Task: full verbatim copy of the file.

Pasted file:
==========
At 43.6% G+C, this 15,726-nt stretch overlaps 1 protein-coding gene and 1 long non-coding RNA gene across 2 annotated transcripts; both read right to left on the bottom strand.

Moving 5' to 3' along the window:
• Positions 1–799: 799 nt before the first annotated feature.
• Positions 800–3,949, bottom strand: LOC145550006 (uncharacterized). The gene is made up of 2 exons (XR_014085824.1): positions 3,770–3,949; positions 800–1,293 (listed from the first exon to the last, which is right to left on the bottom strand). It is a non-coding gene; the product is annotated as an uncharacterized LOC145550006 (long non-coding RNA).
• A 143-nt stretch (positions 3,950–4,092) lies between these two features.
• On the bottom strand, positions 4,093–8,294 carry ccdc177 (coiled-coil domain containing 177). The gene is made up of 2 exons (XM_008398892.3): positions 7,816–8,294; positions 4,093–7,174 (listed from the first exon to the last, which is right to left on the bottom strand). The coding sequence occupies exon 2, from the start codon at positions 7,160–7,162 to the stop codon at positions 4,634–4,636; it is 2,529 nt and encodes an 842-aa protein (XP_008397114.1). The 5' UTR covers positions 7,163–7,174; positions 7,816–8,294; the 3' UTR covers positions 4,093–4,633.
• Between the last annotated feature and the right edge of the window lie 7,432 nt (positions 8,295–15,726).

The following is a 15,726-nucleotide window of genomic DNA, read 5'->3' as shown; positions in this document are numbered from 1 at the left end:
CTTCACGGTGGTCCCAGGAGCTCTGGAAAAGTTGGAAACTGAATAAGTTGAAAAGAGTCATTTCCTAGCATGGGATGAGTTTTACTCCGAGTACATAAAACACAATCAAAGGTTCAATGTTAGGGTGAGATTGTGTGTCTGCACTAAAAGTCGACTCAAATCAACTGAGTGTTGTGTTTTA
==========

At 43.6% G+C, this 15,726-nt stretch overlaps 1 protein-coding gene and 1 long non-coding RNA gene across 2 annotated transcripts; both read right to left on the bottom strand.

Moving 5' to 3' along the window:
• Positions 1–799: 799 nt before the first annotated feature.
• Positions 800–3,949, bottom strand: LOC145550006 (uncharacterized). The gene is made up of 2 exons (XR_014085824.1): positions 3,770–3,949; positions 800–1,293 (listed from the first exon to the last, which is right to left on the bottom strand). It is a non-coding gene; the product is annotated as an uncharacterized LOC145550006 (long non-coding RNA).
• A 143-nt stretch (positions 3,950–4,092) lies between these two features.
• On the bottom strand, positions 4,093–8,294 carry ccdc177 (coiled-coil domain containing 177). The gene is made up of 2 exons (XM_008398892.3): positions 7,816–8,294; positions 4,093–7,174 (listed from the first exon to the last, which is right to left on the bottom strand). The coding sequence occupies exon 2, from the start codon at positions 7,160–7,162 to the stop codon at positions 4,634–4,636; it is 2,529 nt and encodes an 842-aa protein (XP_008397114.1). The 5' UTR covers positions 7,163–7,174; positions 7,816–8,294; the 3' UTR covers positions 4,093–4,633.
• Between the last annotated feature and the right edge of the window lie 7,432 nt (positions 8,295–15,726).

The following is a 15,726-nucleotide window of genomic DNA, read 5'->3' as shown; positions in this document are numbered from 1 at the left end:
CTTCACGGTGGTCCCAGGAGCTCTGGAAAAGTTGGAAACTGAATAAGTTGAAAAGAGTCATTTCCTAGCATGGGATGAGTTTTACTCCGAGTACATAAAACACAATCAAAGGTTCAATGTTAGGGTGAGATTGTGTGTCTGCACTAAAAGTCGACTCAAATCAACTGAGTGTTGTGTTTTA